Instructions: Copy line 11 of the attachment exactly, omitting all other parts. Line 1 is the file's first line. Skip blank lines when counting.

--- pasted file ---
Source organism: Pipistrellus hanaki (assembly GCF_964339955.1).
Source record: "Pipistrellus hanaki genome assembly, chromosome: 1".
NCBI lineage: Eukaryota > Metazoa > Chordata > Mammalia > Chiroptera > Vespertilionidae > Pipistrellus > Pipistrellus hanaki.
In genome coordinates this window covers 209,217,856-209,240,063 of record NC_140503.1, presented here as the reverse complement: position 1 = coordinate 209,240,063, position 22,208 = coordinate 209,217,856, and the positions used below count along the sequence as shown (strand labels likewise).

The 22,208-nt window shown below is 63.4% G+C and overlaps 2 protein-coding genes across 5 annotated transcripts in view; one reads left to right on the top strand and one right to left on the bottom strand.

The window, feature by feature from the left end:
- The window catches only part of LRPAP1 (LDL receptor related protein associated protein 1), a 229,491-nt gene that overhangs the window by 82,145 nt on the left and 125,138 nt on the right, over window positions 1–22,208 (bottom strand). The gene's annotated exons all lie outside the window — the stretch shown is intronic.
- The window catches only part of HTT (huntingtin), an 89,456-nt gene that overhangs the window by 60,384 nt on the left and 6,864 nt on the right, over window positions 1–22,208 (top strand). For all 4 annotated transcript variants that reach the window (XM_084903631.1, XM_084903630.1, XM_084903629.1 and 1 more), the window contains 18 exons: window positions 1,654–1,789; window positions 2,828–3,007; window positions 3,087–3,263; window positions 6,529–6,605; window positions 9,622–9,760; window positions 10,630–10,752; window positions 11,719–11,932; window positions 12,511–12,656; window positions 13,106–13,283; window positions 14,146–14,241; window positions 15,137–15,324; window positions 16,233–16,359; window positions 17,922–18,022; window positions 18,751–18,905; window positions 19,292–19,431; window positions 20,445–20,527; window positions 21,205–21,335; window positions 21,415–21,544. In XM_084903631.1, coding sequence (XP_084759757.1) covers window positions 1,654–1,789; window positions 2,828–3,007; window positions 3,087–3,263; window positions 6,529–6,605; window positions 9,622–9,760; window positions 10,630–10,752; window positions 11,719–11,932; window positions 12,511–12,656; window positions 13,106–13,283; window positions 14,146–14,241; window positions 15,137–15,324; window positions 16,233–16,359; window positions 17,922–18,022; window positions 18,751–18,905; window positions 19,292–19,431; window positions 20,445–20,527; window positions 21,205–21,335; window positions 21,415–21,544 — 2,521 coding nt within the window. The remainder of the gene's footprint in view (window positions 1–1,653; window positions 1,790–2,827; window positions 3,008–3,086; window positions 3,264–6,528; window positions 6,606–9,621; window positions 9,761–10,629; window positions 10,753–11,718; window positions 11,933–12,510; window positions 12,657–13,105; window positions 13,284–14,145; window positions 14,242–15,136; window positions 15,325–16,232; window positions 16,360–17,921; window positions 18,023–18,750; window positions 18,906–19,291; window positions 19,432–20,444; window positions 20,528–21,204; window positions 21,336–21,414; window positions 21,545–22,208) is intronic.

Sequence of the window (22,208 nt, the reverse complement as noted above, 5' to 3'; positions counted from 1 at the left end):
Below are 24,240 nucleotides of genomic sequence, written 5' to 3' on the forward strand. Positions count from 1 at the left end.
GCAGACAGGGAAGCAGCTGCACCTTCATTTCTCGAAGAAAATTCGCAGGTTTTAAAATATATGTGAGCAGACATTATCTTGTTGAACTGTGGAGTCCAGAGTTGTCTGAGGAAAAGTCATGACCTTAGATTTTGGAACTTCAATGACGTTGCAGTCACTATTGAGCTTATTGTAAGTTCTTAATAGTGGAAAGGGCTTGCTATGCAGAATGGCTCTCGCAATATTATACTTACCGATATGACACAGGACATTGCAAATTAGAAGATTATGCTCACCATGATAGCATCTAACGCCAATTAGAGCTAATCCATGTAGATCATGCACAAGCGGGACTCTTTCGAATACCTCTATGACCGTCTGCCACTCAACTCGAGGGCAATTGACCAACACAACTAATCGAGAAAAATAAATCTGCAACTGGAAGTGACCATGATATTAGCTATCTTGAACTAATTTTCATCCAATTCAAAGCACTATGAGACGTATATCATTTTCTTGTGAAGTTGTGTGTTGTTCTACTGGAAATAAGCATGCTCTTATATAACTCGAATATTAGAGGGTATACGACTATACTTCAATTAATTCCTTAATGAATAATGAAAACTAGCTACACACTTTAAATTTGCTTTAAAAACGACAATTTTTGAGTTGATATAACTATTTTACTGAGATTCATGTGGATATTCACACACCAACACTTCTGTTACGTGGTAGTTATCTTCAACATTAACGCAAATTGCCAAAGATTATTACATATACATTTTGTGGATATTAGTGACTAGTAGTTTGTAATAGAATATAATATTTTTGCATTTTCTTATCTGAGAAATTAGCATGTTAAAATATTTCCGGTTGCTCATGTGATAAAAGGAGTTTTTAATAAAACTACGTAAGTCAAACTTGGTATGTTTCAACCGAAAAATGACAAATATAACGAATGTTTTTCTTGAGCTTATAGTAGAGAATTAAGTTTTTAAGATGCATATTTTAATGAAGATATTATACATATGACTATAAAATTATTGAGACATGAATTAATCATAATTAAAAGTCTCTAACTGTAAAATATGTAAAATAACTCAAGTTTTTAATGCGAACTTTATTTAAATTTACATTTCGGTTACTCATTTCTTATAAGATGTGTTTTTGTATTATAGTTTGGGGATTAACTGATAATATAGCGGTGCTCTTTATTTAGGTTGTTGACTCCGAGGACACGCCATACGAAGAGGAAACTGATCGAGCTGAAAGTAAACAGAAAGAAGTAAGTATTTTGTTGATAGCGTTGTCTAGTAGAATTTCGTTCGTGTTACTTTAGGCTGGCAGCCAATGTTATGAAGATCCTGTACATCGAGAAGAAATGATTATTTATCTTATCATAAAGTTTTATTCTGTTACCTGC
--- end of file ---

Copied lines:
GCAGACAGGGAAGCAGCTGCACCTTCATTTCTCGAAGAAAATTCGCAGGTTTTAAAATATATGTGAGCAGACATTATCTTGTTGAACTGTGGAGTCCAGAGTTGTCTGAGGAAAAGTCATGACCTTAGATTTTGGAACTTCAATGACGTTGCAGTCACTATTGAGCTTATTGTAAGTTCTTAATAGTGGAAAGGGCTTGCTATGCAGAATGGCTCTCGCAATATTATACTTACCGATATGACACAGGACATTGCAAATTAGAAGATTATGCTCACCATGATAGCATCTAACGCCAATTAGAGCTAATCCATGTAGATCATGCACAAGCGGGACTCTTTCGAATACCTCTATGACCGTCTGCCACTCAACTCGAGGGCAATTGACCAACACAACTAATCGAGAAAAATAAATCTGCAACTGGAAGTGACCATGATATTAGCTATCTTGAACTAATTTTCATCCAATTCAAAGCACTATGAGACGTATATCATTTTCTTGTGAAGTTGTGTGTTGTTCTACTGGAAATAAGCATGCTCTTATATAACTCGAATATTAGAGGGTATACGACTATACTTCAATTAATTCCTTAATGAATAATGAAAACTAGCTACACACTTTAAATTTGCTTTAAAAACGACAATTTTTGAGTTGATATAACTATTTTACTGAGATTCATGTGGATATTCACACACCAACACTTCTGTTACGTGGTAGTTATCTTCAACATTAACGCAAATTGCCAAAGATTATTACATATACATTTTGTGGATATTAGTGACTAGTAGTTTGTAATAGAATATAATATTTTTGCATTTTCTTATCTGAGAAATTAGCATGTTAAAATATTTCCGGTTGCTCATGTGATAAAAGGAGTTTTTAATAAAACTACGTAAGTCAAACTTGGTATGTTTCAACCGAAAAATGACAAATATAACGAATGTTTTTCTTGAGCTTATAGTAGAGAATTAAGTTTTTAAGATGCATATTTTAATGAAGATATTATACATATGACTATAAAATTATTGAGACATGAATTAATCATAATTAAAAGTCTCTAACTGTAAAATATGTAAAATAACTCAAGTTTTTAATGCGAACTTTATTTAAATTTACATTTCGGTTACTCATTTCTTATAAGATGTGTTTTTGTATTATAGTTTGGGGATTAACTGATAATATAGCGGTGCTCTTTATTTAGGTTGTTGACTCCGAGGACACGCCATACGAAGAGGAAACTGATCGAGCTGAAAGTAAACAGAAAGAAGTAAGTATTTTGTTGATAGCGTTGTCTAGTAGAATTTCGTTCGTGTTACTTTAGGCTGGCAGCCAATGTTATGAAGATCCTGTACATCGAGAAGAAATGATTATTTATCTTATCATAAAGTTTTATTCTGTTACCTGC